Winter hiking, while potentially rewarding and fun, calls for additional care and planning. To ensure that your winter hike is both safe and enjoyable, here are some suggestions from Outside Walla Walla.
Check the Weather and Path Conditions
The weather is one of the most crucial factors to consider when planning a winter hike since sudden changes might unclear the path in a few inches of snow, for example. Knowing the expected temperature and wind speed is helpful to be well-prepared. This way, you will not have to worry about your safety when venturing on a snow hike.
Drink Plenty of Water
Bring an insulated water bottle and a sleeve to keep your water cool when trekking in the winter. Even if the weather dips below freezing while you are hiking, the water will remain liquid. A spare sock or a cloth can be used to insulate and reheat water if you do not have an insulated bottle.
What to Bring on a Winter Hike and How to Prepare
When going on a hike, it might make a difference if you wear suitable shoes, bags, clothing, and equipment for the weather. When traveling in snow, it is essential to remember the importance of maintaining body heat. Keeping warm and dry in chilly weather is as easy as layering your clothing: start with a thin, wicking base layer, add a heated fleece jacket for insulation, and finish with a waterproof outer shell. Due to their ability to keep your core warm and block the wind and snow, winter hiking guides highly recommend soft-shell trousers. Always have a spare woolen hat, gloves, and socks on hand.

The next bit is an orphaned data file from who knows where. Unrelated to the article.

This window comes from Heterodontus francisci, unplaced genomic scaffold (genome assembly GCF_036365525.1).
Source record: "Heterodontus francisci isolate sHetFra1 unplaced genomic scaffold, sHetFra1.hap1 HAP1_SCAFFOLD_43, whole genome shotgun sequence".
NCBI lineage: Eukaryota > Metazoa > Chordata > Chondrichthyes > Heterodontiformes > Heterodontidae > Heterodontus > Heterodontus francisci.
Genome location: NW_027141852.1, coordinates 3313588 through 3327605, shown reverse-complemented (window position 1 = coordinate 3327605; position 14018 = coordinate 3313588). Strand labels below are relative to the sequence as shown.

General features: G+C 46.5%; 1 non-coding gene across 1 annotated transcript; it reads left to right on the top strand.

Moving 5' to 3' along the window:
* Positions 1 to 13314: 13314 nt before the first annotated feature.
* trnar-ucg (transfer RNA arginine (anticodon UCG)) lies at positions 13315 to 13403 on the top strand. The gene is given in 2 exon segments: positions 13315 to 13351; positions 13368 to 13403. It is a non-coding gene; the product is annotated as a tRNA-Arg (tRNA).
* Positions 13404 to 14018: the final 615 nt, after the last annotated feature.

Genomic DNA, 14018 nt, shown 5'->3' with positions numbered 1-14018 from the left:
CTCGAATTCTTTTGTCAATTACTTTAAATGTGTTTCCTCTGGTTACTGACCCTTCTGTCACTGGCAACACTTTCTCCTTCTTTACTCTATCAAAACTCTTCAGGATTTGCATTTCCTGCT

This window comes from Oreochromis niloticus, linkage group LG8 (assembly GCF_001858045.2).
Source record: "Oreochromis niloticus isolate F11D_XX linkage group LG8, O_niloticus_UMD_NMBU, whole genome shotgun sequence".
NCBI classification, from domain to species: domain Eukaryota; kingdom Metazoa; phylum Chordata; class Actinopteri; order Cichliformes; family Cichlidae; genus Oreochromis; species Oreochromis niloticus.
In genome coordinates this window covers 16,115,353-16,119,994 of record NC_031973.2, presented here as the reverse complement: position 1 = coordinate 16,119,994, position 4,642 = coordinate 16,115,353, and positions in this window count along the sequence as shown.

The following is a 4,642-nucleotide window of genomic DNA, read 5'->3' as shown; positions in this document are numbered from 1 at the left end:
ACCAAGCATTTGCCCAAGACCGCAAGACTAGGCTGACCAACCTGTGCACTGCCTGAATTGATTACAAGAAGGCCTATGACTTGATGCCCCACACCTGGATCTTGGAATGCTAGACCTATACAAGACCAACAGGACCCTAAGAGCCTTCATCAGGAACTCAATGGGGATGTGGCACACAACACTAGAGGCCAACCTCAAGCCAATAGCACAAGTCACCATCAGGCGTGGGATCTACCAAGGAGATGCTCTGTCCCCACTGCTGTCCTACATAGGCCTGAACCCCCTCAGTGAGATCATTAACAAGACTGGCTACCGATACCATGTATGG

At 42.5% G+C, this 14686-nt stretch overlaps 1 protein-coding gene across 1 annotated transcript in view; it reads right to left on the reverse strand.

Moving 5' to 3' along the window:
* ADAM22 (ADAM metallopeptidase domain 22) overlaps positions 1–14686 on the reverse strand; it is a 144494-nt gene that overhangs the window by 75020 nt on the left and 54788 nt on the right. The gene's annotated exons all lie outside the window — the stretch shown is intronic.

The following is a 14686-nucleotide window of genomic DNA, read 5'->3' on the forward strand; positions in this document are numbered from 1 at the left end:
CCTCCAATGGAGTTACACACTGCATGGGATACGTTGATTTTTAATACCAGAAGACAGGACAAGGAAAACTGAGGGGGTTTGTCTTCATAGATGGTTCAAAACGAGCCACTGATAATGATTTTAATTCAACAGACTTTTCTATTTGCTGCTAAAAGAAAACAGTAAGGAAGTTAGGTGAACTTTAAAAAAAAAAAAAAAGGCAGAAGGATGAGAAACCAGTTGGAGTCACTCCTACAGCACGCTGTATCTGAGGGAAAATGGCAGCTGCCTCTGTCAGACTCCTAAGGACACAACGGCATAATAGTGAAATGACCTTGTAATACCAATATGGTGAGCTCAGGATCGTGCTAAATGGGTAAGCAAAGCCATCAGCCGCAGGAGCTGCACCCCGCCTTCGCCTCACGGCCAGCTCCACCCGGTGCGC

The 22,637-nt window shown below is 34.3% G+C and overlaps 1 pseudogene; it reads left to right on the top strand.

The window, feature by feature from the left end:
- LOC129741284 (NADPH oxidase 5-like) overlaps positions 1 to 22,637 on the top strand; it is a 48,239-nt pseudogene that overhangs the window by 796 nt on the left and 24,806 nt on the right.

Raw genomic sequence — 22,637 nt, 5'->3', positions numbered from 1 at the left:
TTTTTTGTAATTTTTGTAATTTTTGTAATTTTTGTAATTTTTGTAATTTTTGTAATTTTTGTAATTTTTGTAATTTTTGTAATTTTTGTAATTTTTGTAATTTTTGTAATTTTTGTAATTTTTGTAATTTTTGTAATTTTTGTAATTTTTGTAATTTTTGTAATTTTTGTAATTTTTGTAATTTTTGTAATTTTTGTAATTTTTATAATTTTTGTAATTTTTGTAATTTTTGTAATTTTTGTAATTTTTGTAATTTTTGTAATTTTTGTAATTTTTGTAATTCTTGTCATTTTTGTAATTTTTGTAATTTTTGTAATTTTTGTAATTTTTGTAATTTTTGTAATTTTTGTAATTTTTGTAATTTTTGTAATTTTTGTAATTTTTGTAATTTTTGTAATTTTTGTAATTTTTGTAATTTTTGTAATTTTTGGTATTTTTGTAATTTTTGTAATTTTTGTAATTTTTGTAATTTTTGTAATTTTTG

Always have Spare Equipment
Waterproof gear, such as a backpack and matches, is a must, as is a fire starter, first aid kit, pocket knife, and an emergency blanket. When venturing out in the snow, it is especially important to pack some emergency supplies in case of inclement weather. These items shield you from the cold and give you better traction on the slushy snow encountered during snow trekking.
Pack some Snacks
The key to surviving a long day on the trail is frequently stopping to rest, eat, and drink. If you want to keep your body temperature up when hiking in the winter, you will need to eat about twice as many calories as usual. For sustained energy throughout the day, pack hearty, nutritious meals. You may stock up on organic pumpkin seeds, granola bars, protein bars, and other nutritious cold-weather snacks and prepare your trail mix.
Use Appropriate Footwear
Warm footwear for your feet is a must when traveling through snow. Suppose you want to keep your feet dry while trekking; wool hiking socks are your best bet. The material insulates and can dry out gradually if it becomes wet during hiking. Wearing boots above the ankle when hiking in the snow is a must. On winter hikes, you will spend a lot of time in your boots, so make sure they are comfortable and warm.